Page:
a producer of collaborative film/video work and a summer open-air
screening series.

Ocularis screens weekly at
Galapagos Art and Performance Space.
70 North 6th Street
Brooklyn, NY 11211
tel/fax: 718.388.8713


Thomas Beard
Program Director
at Galapagos Art Space
70 North 6th Street
Brooklyn, NY 11211

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Rhizome Members can purchase the new monograph on Thomson & Craighead,
Minigraph 7, for a discounted rate: £10.80 which is 10% off £12.00 regular
price plus free p+p for single orders in UK and Europe.

thomson & craighead
Minigraph 7
Essays by Michael Archer and Julian Stallabrass
Jon Thomson and Alison Craighead ¹s extraordinarily varied, almost
unclassifiable artworks combine conceptual flair with sophisticated
technical innovation. Encompassing works for the web alongside a host of
other new media interventions, this book ? the first monographic survey of
the artists¹ work ? highlights a number of impressive installation and
internet-based pieces which use digital technology to echo the
art-historical tradition of the ready-made.

Part-supported by CARTE, University of Westminster.

Published by Film and Video Umbrella
52 Bermondsey Street London SE1 3UD
Tel: 020 7407 7755
Fax:020 7407 7766

To order, Rhizome Members should write Lindsay Evans at Film/ Video Umbrella
directly and use the reference ³Rhizome T + C² in the subject line.

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From: Greg Smith <smith AT>
Date: Sep 15, 2005 9:39 PM
Subject: vague terrain 24/09 Toronto

saturday september 24th - vague terrain presents...

granny'ark - vancouver / zora lanson / interdisco
naw - noise factory / vague terrain
akumu - spider records
video / patricia rodriguez - substance communications

art bar / the gladstone hotel
limited capacity
$5 / doors open AT 9pm
1214 queen st. west
toronto, canada

artist information

Granny'Ark is the music project of nomadic media artist Michelle Irving.
Although officially a resident of Vancouver, Granny'Ark spends the other
part of her time at Zora Lanson Label's home base in Berlin. Her first
release Resurgo (2004) garnered praise from The Wire, XLR8R, De-Bug, and
was featured on the late John Peel's legendary Radio One show.
Granny'Ark's music can be described as a blend of explorations in
electroacoustic sampling, and musical structures of rhythm and melody.
Generally, Granny'Ark attempts to transform sounds into a progressive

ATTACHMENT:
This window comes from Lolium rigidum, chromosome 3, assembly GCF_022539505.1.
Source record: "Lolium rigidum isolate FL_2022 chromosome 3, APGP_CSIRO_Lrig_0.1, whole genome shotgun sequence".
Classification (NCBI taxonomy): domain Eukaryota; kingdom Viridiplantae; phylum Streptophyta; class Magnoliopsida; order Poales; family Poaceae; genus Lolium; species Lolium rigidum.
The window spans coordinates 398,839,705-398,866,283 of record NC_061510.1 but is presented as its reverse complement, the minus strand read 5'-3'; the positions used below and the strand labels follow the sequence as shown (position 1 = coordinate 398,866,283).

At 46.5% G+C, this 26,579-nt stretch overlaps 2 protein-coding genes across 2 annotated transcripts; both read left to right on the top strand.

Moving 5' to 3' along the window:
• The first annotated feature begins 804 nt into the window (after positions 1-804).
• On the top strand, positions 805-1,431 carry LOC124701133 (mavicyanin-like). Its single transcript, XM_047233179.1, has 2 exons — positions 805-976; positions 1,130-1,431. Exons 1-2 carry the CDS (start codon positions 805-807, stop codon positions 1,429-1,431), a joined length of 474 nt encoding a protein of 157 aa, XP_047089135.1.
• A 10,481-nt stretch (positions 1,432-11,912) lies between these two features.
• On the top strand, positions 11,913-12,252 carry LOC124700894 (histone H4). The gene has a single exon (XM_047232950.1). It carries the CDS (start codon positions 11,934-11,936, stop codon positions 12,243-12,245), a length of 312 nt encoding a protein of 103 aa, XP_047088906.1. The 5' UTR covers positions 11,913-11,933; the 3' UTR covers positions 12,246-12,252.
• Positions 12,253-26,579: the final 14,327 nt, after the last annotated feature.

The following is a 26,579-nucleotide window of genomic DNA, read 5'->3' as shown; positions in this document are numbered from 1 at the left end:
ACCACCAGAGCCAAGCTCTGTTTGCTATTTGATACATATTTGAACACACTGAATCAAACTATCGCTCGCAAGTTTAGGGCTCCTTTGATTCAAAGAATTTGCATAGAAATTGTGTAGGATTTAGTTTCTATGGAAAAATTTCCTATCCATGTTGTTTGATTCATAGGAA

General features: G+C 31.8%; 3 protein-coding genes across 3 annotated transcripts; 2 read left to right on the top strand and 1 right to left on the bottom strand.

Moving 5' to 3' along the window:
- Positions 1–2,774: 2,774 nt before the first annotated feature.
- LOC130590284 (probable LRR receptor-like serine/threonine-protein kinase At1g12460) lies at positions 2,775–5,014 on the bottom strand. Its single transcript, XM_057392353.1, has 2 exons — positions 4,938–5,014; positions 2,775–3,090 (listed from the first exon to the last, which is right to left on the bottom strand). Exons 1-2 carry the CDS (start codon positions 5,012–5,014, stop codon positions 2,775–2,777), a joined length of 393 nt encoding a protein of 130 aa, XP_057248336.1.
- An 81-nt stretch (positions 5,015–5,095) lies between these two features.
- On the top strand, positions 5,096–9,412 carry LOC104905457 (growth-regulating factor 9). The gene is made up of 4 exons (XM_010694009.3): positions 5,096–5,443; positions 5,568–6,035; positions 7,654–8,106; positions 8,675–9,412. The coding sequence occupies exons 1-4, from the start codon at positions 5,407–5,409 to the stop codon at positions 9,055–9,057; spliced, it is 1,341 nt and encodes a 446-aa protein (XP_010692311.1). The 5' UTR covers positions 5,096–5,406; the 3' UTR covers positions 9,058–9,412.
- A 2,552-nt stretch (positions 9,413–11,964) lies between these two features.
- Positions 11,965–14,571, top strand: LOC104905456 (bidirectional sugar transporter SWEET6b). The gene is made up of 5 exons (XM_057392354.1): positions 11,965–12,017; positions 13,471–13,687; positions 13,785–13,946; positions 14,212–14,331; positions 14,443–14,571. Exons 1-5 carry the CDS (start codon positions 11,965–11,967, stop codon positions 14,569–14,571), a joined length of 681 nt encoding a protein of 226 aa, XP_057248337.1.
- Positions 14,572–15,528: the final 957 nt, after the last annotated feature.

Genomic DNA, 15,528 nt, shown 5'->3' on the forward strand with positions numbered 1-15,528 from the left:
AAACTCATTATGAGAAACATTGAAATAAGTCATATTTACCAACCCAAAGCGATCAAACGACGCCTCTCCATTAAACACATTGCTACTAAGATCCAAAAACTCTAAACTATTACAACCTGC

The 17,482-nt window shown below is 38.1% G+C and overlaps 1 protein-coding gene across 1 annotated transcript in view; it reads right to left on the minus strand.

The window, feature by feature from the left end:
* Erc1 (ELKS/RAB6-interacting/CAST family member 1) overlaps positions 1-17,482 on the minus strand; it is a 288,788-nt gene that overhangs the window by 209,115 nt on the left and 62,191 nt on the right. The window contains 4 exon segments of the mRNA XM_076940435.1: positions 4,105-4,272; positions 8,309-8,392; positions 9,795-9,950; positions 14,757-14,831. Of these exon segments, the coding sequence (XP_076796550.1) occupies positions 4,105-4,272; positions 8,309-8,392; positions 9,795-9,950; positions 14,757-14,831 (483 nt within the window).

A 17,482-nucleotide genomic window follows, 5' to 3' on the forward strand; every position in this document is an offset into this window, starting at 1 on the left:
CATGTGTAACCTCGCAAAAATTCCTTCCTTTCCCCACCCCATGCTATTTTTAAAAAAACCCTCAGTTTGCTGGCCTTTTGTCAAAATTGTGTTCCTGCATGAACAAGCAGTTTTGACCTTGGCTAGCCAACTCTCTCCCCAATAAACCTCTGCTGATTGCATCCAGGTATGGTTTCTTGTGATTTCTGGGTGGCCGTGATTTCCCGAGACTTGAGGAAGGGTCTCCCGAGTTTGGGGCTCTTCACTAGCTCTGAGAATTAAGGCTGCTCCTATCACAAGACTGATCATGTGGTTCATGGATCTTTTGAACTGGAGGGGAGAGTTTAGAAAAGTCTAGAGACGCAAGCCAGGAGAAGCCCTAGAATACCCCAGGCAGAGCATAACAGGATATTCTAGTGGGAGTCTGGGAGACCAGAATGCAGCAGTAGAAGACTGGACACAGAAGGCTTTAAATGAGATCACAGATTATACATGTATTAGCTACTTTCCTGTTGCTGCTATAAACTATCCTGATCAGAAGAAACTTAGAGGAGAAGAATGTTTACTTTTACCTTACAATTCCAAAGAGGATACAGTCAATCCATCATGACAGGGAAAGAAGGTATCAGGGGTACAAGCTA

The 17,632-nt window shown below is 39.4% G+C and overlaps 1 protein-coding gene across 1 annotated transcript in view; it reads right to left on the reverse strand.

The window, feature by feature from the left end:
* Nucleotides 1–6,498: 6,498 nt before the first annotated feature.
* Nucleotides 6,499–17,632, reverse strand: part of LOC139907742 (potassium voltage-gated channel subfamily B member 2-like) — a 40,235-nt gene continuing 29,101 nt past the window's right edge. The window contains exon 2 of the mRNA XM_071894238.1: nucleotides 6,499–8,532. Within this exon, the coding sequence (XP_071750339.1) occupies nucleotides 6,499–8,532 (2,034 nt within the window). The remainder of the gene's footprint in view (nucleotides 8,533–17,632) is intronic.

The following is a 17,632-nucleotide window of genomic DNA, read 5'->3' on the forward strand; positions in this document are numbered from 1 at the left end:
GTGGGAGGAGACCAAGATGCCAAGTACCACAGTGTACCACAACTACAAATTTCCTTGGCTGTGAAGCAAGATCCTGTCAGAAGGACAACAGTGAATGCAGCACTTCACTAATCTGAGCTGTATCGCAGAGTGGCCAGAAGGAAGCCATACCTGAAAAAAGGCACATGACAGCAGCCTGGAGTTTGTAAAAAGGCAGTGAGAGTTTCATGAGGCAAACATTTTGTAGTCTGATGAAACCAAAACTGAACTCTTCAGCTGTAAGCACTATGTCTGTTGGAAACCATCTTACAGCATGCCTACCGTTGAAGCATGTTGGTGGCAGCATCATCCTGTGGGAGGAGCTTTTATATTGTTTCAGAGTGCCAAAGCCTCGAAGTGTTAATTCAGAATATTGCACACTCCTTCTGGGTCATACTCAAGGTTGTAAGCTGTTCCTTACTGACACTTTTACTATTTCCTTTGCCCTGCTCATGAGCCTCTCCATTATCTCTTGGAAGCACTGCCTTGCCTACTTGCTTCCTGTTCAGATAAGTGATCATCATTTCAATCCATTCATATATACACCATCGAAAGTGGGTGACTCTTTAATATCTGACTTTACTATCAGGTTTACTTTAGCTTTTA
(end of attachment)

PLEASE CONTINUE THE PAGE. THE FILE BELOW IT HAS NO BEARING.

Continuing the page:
soundscape that evokes a sense of mood or place in the listener. Sometimes
this might mean enticing them to dance. Her music is featured in the
internationally acclaimed documentary "The Corporation" and another award
winning Canadian documentary "Scared Sacred." In the fall Granny'Ark will
be releasing her follow-up EP on Zora Lanson Label as well as a
collaborative project with Si Cut.db on Biphop. Granny'Ark's "Three Seas
and One Bottle" EP is available for download at

Neil Wiernik (aka naw) has been extremely busy over the 12 months. The
last year has seen the release of two naw albums; ?Green Nights, Orange
Days? on Noise Factory and ?Terrain Vague? on Pertin_nce, as well as an
extensive European tour. Neil's production was recently described by The
Wire as having "the kind of sharpness and clarity usually lost amid the
murk and decay of clicks and cuts and digital delays." Neil recently
moved back to Toronto and began working with long-time collaborator Greg
Smith in the creation of Vague Terrain, an entity which will promote a
series of eclectic electronic music showcases and the website of which
will act as a digital arts journal.

Akumu is Toronto?s Deane Hughes, composer of atmospheric ambience, shadowy
beats and minimal manipulations. Formed as a solo project in 2000, Akumu
has released three full-length albums on his own Spider Records imprint.
His newest CD, Magmas (2005) was conceived and written in Guatemala,
Honduras and Mexico; it is the follow-up to 2004?s Fluxes, an ambient,
zero-bpm recording of unflinching minimalism that The Wire says ?raises
neat hackles across the skin.? For six months, Deane traveled throughout
remote locations, making binaural recordings from which he created the
drone- and loop-based instruments that form the spine of material on both
CDs. Akumu has performed live across Ontario and Quebec, including 2005?s
Mutek festival in Montréal, featuring visual projections of original
photography, animated collages and 2D/3D digital experiments. His live
sets highlight and improvise on Magmas and Fluxes to create an immersive,
flowing sound scape of micro-sonics, ambient drones and low-frequency
pulses. More information is available on Akumu at

Keeping with our mandate of integrating electronic music with digital art,
Vague Terrain will be welcoming back one of our earliest collaborators,
video artist Patricia Rodriguez. Formally trained in the visual arts,
Patricia is a multidisciplinary specialist, integrating analog and digital
technologies. She delights in playing with perception and problem-solving.
A keen synaesthete, Patricia enjoys the neurological mixing of the senses.